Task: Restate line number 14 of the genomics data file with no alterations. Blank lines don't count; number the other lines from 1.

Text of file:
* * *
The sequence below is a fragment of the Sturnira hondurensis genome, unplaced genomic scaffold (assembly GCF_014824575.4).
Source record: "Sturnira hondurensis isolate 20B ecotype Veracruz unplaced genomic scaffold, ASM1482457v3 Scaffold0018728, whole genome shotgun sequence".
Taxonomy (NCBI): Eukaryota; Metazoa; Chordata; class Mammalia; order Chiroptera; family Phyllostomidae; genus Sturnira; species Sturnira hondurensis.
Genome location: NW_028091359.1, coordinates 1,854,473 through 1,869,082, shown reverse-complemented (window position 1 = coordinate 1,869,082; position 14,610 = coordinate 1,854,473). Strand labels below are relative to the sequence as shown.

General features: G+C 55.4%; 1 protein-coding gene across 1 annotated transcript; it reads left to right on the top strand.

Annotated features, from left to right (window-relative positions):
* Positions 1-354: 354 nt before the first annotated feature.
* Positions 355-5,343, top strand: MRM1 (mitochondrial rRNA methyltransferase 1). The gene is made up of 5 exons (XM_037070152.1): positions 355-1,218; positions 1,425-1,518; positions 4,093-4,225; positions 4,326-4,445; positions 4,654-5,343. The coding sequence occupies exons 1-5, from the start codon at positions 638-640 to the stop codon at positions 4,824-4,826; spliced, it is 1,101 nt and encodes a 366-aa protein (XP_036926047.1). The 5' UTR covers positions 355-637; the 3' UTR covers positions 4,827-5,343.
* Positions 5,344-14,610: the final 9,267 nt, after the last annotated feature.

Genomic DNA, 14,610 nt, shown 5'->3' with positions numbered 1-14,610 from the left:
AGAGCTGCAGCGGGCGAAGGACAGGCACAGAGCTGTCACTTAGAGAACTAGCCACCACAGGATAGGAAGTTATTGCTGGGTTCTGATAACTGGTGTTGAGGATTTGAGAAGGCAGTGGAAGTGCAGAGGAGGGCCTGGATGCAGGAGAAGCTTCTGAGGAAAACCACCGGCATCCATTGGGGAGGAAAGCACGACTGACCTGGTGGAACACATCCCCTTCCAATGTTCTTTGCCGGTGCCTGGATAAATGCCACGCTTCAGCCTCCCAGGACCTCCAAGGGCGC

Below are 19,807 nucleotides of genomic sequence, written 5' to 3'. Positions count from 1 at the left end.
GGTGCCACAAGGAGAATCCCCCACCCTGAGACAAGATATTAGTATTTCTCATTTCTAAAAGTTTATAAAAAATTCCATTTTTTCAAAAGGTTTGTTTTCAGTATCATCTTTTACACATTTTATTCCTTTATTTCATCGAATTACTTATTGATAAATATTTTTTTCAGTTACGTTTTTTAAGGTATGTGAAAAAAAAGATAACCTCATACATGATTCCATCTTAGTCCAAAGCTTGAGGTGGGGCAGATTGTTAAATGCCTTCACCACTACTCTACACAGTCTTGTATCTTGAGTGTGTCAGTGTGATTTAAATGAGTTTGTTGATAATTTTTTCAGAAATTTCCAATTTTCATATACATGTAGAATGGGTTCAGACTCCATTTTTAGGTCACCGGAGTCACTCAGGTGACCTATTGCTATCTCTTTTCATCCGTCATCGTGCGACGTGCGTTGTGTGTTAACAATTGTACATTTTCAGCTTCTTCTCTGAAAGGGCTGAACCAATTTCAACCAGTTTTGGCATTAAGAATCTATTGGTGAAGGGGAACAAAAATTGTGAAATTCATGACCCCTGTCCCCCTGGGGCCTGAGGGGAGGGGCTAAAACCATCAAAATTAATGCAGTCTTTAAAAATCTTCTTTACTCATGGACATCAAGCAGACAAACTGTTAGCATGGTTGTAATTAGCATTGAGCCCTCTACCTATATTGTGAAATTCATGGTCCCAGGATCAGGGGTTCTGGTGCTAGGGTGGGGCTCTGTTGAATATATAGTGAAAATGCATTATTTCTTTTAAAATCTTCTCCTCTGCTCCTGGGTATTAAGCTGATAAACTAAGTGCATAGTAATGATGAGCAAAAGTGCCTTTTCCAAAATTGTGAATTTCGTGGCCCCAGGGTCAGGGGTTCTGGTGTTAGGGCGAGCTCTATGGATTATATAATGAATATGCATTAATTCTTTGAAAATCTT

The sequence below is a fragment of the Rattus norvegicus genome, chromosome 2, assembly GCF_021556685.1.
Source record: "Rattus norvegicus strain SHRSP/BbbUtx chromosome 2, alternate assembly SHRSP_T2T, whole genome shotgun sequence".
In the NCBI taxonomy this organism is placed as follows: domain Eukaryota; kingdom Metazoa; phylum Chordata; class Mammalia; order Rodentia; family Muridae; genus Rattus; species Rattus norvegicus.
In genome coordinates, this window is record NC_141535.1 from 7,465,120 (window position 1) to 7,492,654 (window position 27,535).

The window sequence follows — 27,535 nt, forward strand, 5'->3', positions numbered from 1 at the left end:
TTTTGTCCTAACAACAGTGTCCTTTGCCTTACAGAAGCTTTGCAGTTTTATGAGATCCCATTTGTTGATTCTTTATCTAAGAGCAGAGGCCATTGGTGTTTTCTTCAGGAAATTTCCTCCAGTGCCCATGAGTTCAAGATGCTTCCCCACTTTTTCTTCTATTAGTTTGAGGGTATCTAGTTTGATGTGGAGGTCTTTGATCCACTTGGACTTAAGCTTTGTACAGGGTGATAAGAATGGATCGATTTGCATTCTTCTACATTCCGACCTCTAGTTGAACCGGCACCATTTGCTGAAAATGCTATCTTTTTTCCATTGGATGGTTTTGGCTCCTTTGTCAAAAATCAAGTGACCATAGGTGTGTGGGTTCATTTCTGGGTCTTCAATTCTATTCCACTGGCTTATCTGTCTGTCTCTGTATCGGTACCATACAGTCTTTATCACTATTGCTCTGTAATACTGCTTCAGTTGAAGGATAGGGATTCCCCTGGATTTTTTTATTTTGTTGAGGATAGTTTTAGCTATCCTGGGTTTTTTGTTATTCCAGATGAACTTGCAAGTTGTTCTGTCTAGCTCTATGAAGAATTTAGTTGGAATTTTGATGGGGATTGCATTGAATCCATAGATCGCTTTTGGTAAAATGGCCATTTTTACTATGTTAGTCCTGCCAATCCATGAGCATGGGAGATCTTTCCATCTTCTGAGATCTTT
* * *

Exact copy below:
The sequence below is a fragment of the Rattus norvegicus genome, chromosome 2, assembly GCF_021556685.1.